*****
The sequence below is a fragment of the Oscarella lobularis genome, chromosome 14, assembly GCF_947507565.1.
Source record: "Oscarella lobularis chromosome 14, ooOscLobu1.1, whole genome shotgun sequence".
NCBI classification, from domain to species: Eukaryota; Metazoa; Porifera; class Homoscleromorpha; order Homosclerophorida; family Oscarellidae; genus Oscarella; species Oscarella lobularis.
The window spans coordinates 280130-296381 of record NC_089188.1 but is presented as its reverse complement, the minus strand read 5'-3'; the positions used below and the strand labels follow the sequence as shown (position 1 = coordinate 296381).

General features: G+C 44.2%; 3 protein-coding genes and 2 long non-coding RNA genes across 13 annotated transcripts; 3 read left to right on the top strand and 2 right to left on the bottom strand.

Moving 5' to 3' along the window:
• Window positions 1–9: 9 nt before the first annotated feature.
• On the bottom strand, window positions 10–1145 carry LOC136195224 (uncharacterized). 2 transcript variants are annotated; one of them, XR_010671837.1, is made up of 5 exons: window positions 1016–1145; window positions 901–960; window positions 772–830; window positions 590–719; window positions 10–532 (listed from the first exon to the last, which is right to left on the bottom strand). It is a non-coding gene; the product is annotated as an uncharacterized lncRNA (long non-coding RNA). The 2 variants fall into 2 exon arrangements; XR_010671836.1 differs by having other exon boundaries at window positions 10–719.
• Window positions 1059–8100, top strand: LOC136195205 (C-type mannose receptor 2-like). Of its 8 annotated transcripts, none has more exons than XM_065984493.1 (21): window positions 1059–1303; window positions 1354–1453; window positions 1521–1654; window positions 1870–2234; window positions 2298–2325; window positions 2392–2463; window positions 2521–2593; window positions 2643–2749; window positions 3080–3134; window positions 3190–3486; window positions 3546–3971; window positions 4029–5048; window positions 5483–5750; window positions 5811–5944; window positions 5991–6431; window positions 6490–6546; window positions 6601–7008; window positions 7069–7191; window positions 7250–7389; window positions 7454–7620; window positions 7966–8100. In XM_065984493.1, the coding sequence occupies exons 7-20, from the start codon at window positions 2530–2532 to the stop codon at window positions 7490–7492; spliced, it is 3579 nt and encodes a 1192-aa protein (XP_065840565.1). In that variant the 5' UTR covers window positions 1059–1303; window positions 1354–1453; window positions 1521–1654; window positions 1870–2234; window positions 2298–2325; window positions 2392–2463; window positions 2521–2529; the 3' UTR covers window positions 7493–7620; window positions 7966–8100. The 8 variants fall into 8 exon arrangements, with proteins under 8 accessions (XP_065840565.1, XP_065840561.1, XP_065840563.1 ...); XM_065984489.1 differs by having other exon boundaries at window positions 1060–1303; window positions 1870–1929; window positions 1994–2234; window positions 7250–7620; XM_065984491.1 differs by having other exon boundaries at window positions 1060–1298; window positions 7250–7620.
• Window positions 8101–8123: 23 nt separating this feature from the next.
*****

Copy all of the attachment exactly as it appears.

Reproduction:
The sequence below is a fragment of the Oscarella lobularis genome, chromosome 14, assembly GCF_947507565.1.
Source record: "Oscarella lobularis chromosome 14, ooOscLobu1.1, whole genome shotgun sequence".
NCBI classification, from domain to species: Eukaryota; Metazoa; Porifera; class Homoscleromorpha; order Homosclerophorida; family Oscarellidae; genus Oscarella; species Oscarella lobularis.
The window spans coordinates 280130-296381 of record NC_089188.1 but is presented as its reverse complement, the minus strand read 5'-3'; the positions used below and the strand labels follow the sequence as shown (position 1 = coordinate 296381).

General features: G+C 44.2%; 3 protein-coding genes and 2 long non-coding RNA genes across 13 annotated transcripts; 3 read left to right on the top strand and 2 right to left on the bottom strand.

Moving 5' to 3' along the window:
• Window positions 1–9: 9 nt before the first annotated feature.
• On the bottom strand, window positions 10–1145 carry LOC136195224 (uncharacterized). 2 transcript variants are annotated; one of them, XR_010671837.1, is made up of 5 exons: window positions 1016–1145; window positions 901–960; window positions 772–830; window positions 590–719; window positions 10–532 (listed from the first exon to the last, which is right to left on the bottom strand). It is a non-coding gene; the product is annotated as an uncharacterized lncRNA (long non-coding RNA). The 2 variants fall into 2 exon arrangements; XR_010671836.1 differs by having other exon boundaries at window positions 10–719.
• Window positions 1059–8100, top strand: LOC136195205 (C-type mannose receptor 2-like). Of its 8 annotated transcripts, none has more exons than XM_065984493.1 (21): window positions 1059–1303; window positions 1354–1453; window positions 1521–1654; window positions 1870–2234; window positions 2298–2325; window positions 2392–2463; window positions 2521–2593; window positions 2643–2749; window positions 3080–3134; window positions 3190–3486; window positions 3546–3971; window positions 4029–5048; window positions 5483–5750; window positions 5811–5944; window positions 5991–6431; window positions 6490–6546; window positions 6601–7008; window positions 7069–7191; window positions 7250–7389; window positions 7454–7620; window positions 7966–8100. In XM_065984493.1, the coding sequence occupies exons 7-20, from the start codon at window positions 2530–2532 to the stop codon at window positions 7490–7492; spliced, it is 3579 nt and encodes a 1192-aa protein (XP_065840565.1). In that variant the 5' UTR covers window positions 1059–1303; window positions 1354–1453; window positions 1521–1654; window positions 1870–2234; window positions 2298–2325; window positions 2392–2463; window positions 2521–2529; the 3' UTR covers window positions 7493–7620; window positions 7966–8100. The 8 variants fall into 8 exon arrangements, with proteins under 8 accessions (XP_065840565.1, XP_065840561.1, XP_065840563.1 ...); XM_065984489.1 differs by having other exon boundaries at window positions 1060–1303; window positions 1870–1929; window positions 1994–2234; window positions 7250–7620; XM_065984491.1 differs by having other exon boundaries at window positions 1060–1298; window positions 7250–7620.
• Window positions 8101–8123: 23 nt separating this feature from the next.